Even still, physicists can already put the ideas behind asymptotic safety to the test. If gravity is asymptotically safe — that is, if the theory is well behaved at high energies — then that restricts the number of fundamental particles that can exist. This constraint puts asymptotically safe gravity at odds with some of the pursued approaches to grand unification. For example, the simplest version of supersymmetry — a long-popular theory that predicts a sister particle for each known particle — is not asymptotically safe. The simplest version of supersymmetry has meanwhile been ruled out by experiments at the LHC, as have a few other proposed extensions of the Standard Model. But had physicists studied the asymptotic behavior in advance, they could have concluded that these ideas were not promising.
Another study recently showed that asymptotic safety also constrains the masses of particles. It implies that the difference in mass between the top and bottom quark must not be larger than a certain value. If we had not already measured the mass of the top quark, this could have been used as a prediction.
These calculations rely on approximations that might turn out to be not entirely justified, but the results demonstrate the power of the method. The most important implication is that the physics at energies where the forces may be unified — usually thought to be hopelessly out of reach — is intricately related to the physics at low energies; the requirement of asymptotic safety connects them.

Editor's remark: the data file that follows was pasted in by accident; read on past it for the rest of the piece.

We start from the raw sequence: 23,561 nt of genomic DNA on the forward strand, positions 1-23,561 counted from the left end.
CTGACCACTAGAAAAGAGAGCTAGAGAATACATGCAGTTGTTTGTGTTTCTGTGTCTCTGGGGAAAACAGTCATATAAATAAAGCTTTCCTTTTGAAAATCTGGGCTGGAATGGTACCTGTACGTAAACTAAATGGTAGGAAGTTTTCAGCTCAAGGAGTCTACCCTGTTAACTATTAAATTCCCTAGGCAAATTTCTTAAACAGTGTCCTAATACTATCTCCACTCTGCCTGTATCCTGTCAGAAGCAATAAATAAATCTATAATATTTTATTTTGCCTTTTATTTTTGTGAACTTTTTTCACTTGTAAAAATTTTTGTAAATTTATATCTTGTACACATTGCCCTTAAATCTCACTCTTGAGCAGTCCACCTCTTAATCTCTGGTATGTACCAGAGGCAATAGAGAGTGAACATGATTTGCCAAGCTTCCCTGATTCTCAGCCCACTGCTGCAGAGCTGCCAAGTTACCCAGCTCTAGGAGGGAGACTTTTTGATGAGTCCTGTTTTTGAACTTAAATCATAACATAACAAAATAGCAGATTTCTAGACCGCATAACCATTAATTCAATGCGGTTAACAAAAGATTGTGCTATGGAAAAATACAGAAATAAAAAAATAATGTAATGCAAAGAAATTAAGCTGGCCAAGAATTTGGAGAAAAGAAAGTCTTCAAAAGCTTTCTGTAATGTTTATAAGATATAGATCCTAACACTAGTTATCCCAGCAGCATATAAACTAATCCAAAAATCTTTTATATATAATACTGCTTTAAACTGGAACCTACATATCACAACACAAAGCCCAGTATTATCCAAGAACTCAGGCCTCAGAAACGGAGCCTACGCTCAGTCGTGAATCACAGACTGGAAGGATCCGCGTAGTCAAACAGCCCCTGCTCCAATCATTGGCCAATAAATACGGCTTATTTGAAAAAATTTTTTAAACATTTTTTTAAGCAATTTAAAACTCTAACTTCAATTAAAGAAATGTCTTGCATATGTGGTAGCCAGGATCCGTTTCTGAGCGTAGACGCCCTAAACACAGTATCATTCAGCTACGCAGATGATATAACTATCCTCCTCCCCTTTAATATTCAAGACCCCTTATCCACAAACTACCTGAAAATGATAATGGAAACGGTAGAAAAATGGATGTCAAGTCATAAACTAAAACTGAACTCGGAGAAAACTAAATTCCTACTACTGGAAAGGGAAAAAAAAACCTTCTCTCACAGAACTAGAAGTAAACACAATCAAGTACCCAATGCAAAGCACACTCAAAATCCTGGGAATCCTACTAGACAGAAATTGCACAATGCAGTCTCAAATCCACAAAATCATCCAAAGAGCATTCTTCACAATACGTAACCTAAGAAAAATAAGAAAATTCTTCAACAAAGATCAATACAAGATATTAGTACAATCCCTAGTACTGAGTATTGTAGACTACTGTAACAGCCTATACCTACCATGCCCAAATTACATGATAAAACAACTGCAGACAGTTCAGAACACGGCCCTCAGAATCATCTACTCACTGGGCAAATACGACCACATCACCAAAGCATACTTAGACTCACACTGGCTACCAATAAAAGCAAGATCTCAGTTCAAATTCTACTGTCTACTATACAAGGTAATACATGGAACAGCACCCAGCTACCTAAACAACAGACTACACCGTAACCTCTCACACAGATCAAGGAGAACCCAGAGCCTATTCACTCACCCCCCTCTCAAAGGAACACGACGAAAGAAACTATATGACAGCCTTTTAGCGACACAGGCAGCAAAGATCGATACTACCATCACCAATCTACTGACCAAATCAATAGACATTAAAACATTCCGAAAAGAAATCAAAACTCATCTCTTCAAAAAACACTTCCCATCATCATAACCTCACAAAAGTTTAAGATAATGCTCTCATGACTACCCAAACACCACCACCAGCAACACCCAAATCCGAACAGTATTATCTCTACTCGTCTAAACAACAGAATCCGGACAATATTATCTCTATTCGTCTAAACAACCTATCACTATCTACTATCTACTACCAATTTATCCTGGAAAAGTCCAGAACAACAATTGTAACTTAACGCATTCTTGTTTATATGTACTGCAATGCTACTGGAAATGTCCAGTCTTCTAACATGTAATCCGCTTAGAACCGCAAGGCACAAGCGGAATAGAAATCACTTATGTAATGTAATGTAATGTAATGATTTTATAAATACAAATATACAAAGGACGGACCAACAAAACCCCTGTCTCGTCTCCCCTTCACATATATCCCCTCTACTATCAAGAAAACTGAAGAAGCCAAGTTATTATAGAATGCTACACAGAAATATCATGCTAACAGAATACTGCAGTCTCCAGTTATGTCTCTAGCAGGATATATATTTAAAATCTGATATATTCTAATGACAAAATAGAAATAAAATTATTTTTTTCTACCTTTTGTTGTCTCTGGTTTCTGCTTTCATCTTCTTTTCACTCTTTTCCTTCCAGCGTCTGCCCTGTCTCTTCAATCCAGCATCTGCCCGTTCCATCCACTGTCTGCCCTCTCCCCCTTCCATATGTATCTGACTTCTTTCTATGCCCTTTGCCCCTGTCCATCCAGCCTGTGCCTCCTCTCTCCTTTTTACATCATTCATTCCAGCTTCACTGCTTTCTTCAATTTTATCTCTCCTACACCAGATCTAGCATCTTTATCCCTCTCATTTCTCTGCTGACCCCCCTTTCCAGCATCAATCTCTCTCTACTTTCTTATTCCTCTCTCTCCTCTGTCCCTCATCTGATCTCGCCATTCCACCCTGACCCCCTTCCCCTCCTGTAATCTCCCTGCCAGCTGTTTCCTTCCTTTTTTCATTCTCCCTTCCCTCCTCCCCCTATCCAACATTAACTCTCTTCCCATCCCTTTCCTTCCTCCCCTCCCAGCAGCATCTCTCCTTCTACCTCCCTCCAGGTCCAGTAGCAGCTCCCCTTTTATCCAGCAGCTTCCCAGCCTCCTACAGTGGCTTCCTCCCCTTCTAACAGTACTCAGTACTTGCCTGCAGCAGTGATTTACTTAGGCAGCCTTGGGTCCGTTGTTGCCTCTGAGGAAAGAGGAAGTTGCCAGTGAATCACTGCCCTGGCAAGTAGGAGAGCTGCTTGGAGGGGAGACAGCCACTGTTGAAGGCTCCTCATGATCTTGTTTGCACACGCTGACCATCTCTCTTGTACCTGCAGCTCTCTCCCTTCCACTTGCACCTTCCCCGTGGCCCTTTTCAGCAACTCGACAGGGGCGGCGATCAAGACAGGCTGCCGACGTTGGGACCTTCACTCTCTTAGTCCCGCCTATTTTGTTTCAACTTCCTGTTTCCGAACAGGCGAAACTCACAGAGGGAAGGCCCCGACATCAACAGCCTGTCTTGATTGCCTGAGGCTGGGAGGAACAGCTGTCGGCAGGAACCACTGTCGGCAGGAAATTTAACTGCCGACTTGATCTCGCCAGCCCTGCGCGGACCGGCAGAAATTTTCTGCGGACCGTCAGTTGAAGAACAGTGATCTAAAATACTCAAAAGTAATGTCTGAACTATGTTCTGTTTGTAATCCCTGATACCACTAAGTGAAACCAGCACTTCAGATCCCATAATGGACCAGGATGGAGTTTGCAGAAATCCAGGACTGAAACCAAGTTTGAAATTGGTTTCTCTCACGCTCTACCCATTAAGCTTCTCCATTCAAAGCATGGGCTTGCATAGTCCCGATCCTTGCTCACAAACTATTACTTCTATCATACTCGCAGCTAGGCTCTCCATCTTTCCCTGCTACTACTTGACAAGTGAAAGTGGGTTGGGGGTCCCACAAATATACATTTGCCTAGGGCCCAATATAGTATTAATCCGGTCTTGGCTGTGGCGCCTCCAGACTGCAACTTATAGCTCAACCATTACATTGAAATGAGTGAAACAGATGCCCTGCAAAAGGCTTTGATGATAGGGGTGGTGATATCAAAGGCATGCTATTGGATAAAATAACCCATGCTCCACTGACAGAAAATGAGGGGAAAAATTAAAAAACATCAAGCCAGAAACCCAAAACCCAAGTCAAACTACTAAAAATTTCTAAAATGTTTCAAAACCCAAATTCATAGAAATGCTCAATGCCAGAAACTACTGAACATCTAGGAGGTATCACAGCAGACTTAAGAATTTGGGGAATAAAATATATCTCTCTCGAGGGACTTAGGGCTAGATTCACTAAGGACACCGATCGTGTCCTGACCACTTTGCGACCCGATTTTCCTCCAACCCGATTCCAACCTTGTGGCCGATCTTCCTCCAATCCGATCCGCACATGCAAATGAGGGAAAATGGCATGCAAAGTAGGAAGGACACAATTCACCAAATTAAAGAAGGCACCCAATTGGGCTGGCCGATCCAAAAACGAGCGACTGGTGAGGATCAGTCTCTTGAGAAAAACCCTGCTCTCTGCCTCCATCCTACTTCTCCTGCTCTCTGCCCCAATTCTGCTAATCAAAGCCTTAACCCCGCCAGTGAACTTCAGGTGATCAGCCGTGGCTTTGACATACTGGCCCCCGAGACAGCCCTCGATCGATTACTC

Whenever I speak to colleagues who do not themselves work on asymptotically safe gravity, they refer to the approach as “disappointing.” This comment, I believe, is born out of the thought that asymptotic safety means there isn’t anything new to learn from quantum gravity, that it’s the same story all the way down, just more quantum field theory, business as usual.
But not only does asymptotic safety provide a link between testable low energies and inaccessible high energies — as the above examples demonstrate — the approach is also not necessarily in conflict with other ways of quantizing gravity. That’s because the extrapolation central to asymptotic safety does not rule out that a more fundamental description of space-time — for example, with strings or networks — emerges at high energies. Far from being disappointing, asymptotic safety might allow us to finally connect the known universe to the quantum behavior of space-time.
This article was reprinted on Wired.com.